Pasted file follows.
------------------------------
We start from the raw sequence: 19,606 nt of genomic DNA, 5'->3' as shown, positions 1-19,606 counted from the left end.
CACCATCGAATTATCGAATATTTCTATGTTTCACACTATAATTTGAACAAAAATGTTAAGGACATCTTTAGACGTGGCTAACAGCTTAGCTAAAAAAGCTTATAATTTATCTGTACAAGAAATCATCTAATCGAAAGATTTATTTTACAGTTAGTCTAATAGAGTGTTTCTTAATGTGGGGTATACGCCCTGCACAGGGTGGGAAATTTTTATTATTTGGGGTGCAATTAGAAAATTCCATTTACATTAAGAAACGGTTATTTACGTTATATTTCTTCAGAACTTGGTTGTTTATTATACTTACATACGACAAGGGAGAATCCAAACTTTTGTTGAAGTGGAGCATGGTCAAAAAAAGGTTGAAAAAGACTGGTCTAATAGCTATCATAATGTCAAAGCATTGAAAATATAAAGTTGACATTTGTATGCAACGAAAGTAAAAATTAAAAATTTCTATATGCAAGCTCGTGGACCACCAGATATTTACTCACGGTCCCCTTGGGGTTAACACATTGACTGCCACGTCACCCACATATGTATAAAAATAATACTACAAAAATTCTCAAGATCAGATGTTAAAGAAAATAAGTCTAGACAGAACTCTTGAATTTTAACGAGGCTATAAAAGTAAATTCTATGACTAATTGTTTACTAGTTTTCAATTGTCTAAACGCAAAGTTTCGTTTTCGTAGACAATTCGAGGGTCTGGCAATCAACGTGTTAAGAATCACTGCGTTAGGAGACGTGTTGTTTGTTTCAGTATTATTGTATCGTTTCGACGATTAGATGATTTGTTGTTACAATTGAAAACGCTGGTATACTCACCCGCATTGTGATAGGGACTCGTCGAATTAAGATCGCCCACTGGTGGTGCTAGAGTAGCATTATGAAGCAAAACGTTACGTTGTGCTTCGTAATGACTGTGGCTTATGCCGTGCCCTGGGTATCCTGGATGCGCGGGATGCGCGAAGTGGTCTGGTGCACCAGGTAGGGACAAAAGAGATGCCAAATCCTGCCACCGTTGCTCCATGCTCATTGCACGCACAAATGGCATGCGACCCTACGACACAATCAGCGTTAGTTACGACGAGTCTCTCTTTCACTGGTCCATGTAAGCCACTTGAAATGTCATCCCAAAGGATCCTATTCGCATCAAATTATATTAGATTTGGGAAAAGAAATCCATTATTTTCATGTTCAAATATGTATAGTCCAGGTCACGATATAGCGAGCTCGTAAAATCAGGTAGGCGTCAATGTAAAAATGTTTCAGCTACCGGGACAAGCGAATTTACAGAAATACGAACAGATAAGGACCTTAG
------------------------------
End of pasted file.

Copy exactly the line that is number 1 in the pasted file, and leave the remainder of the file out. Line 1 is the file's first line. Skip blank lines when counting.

We start from the raw sequence: 19,606 nt of genomic DNA, 5'->3' as shown, positions 1-19,606 counted from the left end.